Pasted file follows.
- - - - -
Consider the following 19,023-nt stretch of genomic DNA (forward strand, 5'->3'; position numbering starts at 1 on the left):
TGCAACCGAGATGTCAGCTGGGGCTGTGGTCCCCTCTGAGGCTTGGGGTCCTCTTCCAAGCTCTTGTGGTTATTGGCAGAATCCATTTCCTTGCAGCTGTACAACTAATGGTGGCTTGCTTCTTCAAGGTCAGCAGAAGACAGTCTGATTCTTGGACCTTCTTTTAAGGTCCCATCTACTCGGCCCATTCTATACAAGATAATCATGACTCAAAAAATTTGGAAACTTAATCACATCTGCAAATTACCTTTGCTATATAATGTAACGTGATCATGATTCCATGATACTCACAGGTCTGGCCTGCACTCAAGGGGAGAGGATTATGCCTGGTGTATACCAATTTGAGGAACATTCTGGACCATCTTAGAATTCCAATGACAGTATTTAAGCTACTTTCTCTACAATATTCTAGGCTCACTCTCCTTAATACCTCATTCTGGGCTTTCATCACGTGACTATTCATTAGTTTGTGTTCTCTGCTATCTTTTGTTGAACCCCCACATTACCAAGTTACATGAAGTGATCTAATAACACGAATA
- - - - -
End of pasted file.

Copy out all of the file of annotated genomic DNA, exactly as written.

Consider the following 19,023-nt stretch of genomic DNA (forward strand, 5'->3'; position numbering starts at 1 on the left):
TGCAACCGAGATGTCAGCTGGGGCTGTGGTCCCCTCTGAGGCTTGGGGTCCTCTTCCAAGCTCTTGTGGTTATTGGCAGAATCCATTTCCTTGCAGCTGTACAACTAATGGTGGCTTGCTTCTTCAAGGTCAGCAGAAGACAGTCTGATTCTTGGACCTTCTTTTAAGGTCCCATCTACTCGGCCCATTCTATACAAGATAATCATGACTCAAAAAATTTGGAAACTTAATCACATCTGCAAATTACCTTTGCTATATAATGTAACGTGATCATGATTCCATGATACTCACAGGTCTGGCCTGCACTCAAGGGGAGAGGATTATGCCTGGTGTATACCAATTTGAGGAACATTCTGGACCATCTTAGAATTCCAATGACAGTATTTAAGCTACTTTCTCTACAATATTCTAGGCTCACTCTCCTTAATACCTCATTCTGGGCTTTCATCACGTGACTATTCATTAGTTTGTGTTCTCTGCTATCTTTTGTTGAACCCCCACATTACCAAGTTACATGAAGTGATCTAATAACACGAATA